I do so hate finding myself agreeing with people I loathe. But, despite it being written by Alastair Campbell, I'm not going to disagree in principle with this:
Even accepting that the Brexit White Paper (sic) was an amateurish, detail-light, intellectually vacuous, cobbled together version of Theresa May's historic (sic) Lancaster House speech, it defies belief that any self-respecting Prime Minister, minister or civil servant would allow it to go out in the name of Her Majesty's Government.
That said, I've barely looked at the legacy media over the last few days – or the last few weeks, for that matter – preferring my own brand of ignorance to the pre-packaged pap on offer. I've also drastically cut down my Twitter viewing, as the torrent of Trumphoidal comment has driven out the last vestige of sense.
Before I resume what has become a series on the complications of Brexit (once I've run with this Sunday's Booker column), I've decided to write one last commentary on the White Paper, by way of a wrap-up, before consigning the thing to the bottomless pit where it truly belongs.
The last thing I looked at was Part 8, but in the interests of brevity, it's probably best to leap directly to the end of this dire production. This is the twelfth part, one which sets the seal on this doomed enterprise, offering to deliver a "smooth, orderly exit from the EU".
"Delivering a smooth, mutually beneficial exit will require a coherent and coordinated approach on both sides", says the White Paper. "We want to avoid a disruptive cliff-edge, and we should consider the need for phasing in any new arrangements we require as the UK and the EU move towards a new partnership".
Even while this piece was being written, however, the wheels were falling off the wagon. Mrs May was in Valetta, Malta, attending an informal European council, where the other heads of state and government were feigning indifference to Brexit by putting at the head of their agenda the migration crisis.
In what is also being regarded as a political snub, German chancellor Angela Merkel has cancelled a post-lunch bilateral meeting with Mrs May, who had to make to with a short chat during an informal walkabout.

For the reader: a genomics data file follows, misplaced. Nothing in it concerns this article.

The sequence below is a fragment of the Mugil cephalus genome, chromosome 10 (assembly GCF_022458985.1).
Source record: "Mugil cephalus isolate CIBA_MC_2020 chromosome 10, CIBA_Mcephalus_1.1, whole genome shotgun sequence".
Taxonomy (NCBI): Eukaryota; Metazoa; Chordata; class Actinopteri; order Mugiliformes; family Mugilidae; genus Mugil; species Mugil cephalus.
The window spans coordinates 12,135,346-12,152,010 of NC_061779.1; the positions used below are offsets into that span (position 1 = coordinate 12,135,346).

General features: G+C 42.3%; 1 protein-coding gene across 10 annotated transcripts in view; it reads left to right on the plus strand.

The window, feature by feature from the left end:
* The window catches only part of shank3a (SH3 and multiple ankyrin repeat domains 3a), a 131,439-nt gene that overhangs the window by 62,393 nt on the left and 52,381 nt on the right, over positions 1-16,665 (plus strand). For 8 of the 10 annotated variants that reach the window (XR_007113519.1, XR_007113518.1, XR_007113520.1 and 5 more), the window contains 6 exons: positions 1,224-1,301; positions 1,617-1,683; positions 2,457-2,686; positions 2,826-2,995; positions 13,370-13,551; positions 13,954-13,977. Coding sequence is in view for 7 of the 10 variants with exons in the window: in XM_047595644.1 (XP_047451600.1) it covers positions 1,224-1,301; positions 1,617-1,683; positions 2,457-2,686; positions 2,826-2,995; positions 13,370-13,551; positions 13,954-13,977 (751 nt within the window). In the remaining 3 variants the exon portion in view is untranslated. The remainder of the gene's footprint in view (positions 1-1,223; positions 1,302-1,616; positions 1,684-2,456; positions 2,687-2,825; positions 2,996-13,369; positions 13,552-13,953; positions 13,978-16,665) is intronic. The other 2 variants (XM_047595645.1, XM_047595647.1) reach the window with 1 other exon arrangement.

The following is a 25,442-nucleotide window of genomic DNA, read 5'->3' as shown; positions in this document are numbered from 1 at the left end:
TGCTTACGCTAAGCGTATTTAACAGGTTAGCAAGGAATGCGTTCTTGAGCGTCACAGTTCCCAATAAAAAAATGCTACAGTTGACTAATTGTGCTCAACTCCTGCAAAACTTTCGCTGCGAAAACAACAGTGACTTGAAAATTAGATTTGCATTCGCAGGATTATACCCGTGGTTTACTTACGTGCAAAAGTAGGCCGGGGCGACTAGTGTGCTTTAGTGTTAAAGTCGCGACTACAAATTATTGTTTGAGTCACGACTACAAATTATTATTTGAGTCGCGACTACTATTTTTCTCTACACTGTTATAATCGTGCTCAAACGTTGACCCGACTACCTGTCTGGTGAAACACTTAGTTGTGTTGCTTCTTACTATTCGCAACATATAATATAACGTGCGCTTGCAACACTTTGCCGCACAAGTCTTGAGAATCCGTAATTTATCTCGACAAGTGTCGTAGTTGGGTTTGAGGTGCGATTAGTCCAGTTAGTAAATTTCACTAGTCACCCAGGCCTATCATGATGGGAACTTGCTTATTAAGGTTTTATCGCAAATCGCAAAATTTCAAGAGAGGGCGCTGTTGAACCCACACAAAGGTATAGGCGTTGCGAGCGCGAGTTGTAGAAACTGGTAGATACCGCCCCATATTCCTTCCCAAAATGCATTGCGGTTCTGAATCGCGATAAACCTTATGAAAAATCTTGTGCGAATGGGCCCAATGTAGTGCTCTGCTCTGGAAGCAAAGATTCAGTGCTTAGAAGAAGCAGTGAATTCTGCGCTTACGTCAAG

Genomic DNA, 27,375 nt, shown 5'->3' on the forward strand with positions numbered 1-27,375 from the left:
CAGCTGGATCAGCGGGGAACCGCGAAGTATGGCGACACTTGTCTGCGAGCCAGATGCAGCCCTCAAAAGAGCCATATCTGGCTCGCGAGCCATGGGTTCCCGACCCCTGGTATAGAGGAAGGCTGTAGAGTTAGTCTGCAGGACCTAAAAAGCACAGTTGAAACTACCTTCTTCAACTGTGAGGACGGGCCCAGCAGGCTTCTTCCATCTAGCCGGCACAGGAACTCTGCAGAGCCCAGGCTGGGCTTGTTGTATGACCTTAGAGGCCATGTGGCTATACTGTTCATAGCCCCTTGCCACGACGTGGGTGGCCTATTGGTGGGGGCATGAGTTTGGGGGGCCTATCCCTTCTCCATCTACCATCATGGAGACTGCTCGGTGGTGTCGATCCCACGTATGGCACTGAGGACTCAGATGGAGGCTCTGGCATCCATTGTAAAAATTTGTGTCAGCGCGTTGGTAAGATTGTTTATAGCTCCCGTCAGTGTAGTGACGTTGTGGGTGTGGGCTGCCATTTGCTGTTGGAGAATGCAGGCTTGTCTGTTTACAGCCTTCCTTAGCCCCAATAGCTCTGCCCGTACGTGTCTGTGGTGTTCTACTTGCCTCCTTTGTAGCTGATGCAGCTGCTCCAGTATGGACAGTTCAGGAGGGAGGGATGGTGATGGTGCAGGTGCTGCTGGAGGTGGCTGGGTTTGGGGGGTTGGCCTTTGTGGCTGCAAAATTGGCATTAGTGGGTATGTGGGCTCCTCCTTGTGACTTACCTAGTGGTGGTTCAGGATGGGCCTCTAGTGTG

Any idea that we can expect a "coherent and coordinated approach" from the European Union looks distinctly forlorn. It seems unlikely that the "colleagues" will be prepared to abandon their crowded legislative and policy programme in order to accommodate the United Kingdom in setting up a brand new relationship structure, just for its own convenience.
Nevertheless, the White Paper asserts that it is "in no one's interests for there to be a cliff-edge for business or a threat to stability, as we change from our existing relationship to a new partnership with the EU". Thus, it tells us, "we want to have reached an agreement about our future partnership by the time the two year Article 50 process has concluded".
From that point onwards, the Government believes that "a phased process of implementation, in which the UK, the EU institutions and Member States prepare for the new arrangements that will exist between us, will be in our mutual interest".
We looked at this when Mrs May first suggested it in her speech, at which point the proposal was more than a little opaque. More space allocated to it, however, does not bring clarity.
During the Article 50 negotiations (after the money question and the housekeeping arrangements have been settled), we have been led to expect the UK to set its stall out for its "new comprehensive, bold and ambitious free trade agreement". The phrasing of the White Paper, although open to several interpretations, does not preclude the idea that the free trade agreement must be concluded.
Clearly, it cannot take effect immediately. As the White Paper acknowledges, businesses need time to plan and prepare for new arrangements. Therefore, there must be formal transitional agreements.
The point here – which should hardly need saying – is that this is not just a simple free trade agreement, where entirely new arrangements are being introduced and where businesses need to phase them in. We are dropping out of a pre-existing agreement (the EU Treaties) into an entirely different treaty structure, the aim of which is to replicate as far as is possible, existing trading arrangements.
If these are to be phased in without interruption, then some provisions of the treaties – and the EU laws which rely for their authority on these provisions – must be kept in force.